Monday, 5 July 2010

An antidote to London

I spent all of last week in London for work, so the weekend was a great opportunity to make up for it by camping in the woods, which are looking great at this time of year.
We took it easy on Saturday, and walked in the wayleave to do a butterfly count to feed into the local Butterfly Conservation database. Here's a few of them...

White Admiral (in our wood, and the wayleave):
Tortoiseshell, which we don't see very often up there:
Meadow Brown:
and a mystery one - any ideas?
Heading back into the woods, it's amazing to see what's happened to where the footpath got a bit muddy with us extracting wood there last winter. The churning of the ground, combined with the light let in by the coppicing, has made it a fertile place for grass to grow up:
As it's not being driven on again (perhaps ever?), it'll be interesting to see how the grass gets on.

I was pleased to see that the young oak we had to pollard a year and a half ago (after it was accidentally damaged) is doing well:
and that a slightly older, but still quite young, oak near the footpath/ride junction has responded to the extra light by putting out dozens of side-branches:
Near the pond, foxgloves have arrived. Not that they're rare, it's just nice to see new plants appearing:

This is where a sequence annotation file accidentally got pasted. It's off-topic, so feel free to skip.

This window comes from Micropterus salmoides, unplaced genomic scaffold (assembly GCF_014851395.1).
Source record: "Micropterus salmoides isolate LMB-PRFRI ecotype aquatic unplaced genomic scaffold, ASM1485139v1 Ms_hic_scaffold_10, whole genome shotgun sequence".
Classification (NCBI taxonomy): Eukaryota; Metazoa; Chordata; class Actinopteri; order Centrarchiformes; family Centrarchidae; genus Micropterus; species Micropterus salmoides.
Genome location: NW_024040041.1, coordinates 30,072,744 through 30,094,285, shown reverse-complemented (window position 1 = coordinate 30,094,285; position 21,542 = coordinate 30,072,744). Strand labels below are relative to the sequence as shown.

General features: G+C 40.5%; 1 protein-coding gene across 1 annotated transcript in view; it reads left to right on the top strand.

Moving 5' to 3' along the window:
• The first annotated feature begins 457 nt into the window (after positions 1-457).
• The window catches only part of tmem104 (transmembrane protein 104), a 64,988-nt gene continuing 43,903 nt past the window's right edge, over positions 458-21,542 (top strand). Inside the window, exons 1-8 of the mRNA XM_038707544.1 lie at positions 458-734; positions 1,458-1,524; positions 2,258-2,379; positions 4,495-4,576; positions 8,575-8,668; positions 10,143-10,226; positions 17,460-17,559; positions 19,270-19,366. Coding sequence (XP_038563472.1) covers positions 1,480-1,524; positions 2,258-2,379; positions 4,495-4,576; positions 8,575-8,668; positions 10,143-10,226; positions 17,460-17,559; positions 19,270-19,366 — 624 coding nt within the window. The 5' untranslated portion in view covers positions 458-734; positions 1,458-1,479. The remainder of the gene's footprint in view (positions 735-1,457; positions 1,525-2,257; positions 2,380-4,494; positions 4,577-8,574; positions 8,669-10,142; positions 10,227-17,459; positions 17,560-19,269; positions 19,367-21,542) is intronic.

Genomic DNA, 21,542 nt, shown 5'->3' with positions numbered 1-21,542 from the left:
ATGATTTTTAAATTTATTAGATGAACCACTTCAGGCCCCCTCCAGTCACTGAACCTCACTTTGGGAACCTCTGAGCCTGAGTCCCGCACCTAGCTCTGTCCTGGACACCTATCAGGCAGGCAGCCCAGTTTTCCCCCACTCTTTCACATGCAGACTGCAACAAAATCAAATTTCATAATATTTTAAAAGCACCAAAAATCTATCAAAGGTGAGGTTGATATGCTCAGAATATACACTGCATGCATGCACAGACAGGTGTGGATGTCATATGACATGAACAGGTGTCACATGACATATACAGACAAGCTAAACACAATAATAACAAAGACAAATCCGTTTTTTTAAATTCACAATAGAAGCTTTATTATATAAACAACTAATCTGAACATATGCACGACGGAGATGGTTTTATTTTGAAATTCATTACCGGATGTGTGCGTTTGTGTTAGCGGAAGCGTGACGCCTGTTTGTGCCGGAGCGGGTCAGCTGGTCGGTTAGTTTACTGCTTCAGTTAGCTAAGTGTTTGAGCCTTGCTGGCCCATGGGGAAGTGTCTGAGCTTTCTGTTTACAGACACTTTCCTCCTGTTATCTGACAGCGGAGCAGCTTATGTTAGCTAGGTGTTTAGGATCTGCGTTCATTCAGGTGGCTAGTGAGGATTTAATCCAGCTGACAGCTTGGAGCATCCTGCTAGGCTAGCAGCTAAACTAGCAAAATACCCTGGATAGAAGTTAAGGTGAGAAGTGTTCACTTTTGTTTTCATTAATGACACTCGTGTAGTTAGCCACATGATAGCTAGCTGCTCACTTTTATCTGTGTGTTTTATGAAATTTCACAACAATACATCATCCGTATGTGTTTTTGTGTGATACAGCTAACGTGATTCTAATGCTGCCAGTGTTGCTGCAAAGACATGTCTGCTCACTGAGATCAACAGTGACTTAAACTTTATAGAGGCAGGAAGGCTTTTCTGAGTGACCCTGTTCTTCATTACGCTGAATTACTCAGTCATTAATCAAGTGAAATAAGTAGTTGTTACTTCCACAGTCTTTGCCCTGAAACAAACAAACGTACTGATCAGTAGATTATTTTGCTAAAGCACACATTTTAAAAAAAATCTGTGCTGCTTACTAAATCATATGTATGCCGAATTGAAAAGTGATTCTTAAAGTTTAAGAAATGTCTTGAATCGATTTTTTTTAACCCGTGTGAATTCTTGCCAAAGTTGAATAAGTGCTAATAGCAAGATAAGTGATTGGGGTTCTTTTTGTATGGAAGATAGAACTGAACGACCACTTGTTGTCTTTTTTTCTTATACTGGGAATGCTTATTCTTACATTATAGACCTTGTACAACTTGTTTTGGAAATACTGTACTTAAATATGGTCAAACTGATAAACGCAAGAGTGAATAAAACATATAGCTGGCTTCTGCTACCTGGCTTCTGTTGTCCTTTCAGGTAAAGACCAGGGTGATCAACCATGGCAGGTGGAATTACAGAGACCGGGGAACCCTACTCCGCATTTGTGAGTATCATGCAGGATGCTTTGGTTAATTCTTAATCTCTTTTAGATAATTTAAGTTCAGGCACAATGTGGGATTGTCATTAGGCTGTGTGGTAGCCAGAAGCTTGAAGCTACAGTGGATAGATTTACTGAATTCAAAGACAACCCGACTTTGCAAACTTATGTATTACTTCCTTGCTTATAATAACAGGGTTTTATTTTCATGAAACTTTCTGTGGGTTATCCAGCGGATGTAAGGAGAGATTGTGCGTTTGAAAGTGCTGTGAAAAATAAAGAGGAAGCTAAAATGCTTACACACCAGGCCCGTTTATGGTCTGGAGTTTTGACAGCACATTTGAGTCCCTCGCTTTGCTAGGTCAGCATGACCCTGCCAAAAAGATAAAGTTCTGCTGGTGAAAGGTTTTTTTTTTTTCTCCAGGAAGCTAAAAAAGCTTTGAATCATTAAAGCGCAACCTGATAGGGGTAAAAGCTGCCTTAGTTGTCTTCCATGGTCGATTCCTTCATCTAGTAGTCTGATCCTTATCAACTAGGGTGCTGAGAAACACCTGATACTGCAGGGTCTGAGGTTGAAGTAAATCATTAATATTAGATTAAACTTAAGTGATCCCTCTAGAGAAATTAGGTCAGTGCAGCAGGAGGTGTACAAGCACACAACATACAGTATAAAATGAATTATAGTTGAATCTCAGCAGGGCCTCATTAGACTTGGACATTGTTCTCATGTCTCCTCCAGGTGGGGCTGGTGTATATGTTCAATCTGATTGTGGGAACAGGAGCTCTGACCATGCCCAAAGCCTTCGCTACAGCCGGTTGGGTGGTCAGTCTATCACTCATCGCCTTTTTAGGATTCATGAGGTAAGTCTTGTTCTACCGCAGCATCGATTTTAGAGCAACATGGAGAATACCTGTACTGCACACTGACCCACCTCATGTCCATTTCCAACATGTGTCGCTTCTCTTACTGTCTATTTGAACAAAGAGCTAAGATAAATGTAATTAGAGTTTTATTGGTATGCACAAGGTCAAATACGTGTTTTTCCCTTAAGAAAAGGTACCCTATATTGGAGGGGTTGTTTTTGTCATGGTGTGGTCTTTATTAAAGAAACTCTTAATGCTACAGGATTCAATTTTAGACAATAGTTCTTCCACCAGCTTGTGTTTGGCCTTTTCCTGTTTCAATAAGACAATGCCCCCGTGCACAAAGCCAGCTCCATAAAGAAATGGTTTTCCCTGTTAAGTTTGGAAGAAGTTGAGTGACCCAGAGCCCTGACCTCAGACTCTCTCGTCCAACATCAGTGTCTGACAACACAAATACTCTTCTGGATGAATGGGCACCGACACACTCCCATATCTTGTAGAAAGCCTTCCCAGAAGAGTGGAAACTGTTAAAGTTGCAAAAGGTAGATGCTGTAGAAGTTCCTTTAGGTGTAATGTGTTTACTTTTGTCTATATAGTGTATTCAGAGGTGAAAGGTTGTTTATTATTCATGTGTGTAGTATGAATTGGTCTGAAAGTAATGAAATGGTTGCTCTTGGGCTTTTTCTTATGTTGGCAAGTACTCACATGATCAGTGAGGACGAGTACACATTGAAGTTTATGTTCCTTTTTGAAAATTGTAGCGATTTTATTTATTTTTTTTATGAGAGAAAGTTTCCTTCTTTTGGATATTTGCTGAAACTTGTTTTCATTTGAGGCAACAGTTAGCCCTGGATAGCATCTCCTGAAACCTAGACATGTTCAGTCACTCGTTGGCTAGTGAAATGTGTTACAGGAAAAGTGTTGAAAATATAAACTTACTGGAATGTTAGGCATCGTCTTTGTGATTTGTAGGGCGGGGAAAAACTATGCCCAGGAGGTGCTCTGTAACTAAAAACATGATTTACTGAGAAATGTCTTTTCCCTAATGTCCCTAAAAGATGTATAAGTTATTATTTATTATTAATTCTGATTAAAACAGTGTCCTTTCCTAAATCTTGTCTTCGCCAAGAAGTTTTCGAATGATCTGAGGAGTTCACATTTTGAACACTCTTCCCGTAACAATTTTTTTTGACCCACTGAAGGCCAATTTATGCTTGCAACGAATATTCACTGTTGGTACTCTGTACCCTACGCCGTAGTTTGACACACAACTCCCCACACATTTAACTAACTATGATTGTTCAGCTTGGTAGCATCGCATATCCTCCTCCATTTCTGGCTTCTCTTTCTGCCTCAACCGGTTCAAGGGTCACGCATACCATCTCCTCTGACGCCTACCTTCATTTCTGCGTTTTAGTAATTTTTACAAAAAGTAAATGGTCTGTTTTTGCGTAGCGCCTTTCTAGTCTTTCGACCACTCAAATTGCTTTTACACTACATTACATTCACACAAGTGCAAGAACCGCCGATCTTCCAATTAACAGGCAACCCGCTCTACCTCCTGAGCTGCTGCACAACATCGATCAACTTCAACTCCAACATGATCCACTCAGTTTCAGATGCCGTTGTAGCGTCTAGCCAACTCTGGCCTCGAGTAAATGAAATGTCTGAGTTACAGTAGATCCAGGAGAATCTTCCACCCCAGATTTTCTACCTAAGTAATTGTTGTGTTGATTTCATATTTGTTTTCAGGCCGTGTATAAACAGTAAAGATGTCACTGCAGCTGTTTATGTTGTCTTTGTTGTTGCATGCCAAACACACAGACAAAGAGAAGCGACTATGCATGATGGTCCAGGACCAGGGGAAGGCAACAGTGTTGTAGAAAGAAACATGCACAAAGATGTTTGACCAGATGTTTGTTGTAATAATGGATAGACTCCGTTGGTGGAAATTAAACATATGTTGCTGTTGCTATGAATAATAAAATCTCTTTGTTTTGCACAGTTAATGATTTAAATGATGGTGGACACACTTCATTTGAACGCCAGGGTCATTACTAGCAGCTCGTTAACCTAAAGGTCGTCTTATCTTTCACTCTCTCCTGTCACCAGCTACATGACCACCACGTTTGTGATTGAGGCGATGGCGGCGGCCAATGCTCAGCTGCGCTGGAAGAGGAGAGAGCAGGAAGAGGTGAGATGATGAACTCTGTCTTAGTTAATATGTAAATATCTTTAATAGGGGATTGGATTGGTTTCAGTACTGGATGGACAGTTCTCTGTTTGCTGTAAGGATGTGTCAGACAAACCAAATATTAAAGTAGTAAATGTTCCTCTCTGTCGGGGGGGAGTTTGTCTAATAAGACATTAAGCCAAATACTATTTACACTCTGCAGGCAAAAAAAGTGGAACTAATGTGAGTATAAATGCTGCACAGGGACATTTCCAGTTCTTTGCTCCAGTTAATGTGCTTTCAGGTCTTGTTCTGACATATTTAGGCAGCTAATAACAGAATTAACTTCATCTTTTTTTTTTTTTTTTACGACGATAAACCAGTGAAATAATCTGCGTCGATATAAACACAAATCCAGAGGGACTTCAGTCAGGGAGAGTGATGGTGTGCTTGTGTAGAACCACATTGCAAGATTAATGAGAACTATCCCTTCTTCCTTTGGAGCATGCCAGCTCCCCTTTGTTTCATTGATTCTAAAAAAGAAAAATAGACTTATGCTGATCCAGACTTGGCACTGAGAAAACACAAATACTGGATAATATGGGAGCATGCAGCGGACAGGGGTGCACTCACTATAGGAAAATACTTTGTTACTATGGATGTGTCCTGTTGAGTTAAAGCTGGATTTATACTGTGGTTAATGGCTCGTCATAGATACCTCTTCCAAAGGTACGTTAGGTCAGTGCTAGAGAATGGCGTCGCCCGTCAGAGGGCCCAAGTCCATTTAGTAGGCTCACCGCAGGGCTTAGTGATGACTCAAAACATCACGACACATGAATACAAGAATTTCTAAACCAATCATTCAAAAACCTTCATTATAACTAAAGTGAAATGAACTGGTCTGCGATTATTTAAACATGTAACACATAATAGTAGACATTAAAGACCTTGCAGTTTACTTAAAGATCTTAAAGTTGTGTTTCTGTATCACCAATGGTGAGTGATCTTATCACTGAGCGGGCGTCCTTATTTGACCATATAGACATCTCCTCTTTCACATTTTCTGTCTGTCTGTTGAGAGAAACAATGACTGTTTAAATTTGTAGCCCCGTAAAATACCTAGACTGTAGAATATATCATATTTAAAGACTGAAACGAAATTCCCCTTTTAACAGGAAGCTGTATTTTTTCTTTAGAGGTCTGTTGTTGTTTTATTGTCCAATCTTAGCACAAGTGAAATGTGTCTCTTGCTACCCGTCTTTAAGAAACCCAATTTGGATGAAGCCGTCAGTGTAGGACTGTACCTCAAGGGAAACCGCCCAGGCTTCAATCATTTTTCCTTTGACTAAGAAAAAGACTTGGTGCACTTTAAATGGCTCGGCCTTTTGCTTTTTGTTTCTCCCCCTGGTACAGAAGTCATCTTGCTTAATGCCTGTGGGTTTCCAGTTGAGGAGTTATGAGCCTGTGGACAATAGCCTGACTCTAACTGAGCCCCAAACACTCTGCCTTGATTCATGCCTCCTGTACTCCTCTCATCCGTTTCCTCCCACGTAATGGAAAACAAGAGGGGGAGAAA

Another new pant there is this one, which I think is a Spearwort of some sort:
Back near our camp, the chestnut that we coppiced first, back in 2007/8, has now started to flower!
I'll be interested to see if any fruit develops...

Saturday night we had light provided by solar PV:
which is also handy for charging your mobile phone:
Sunday was a work day, and we set to levelling out the ruts in the path:
After doing this we thought we'd better test it out, and completely emptied one rack of logs into the land rover:
leaving just a few depressions in the ground behind:
and moving all the wood into a location where we can access it easily this winter:
I know this means moving the logs more than once, but we want to get them out of the deeper parts of the wood while the ground is dry, so that we don't churn the tracks up in the winter.

That's all for now...


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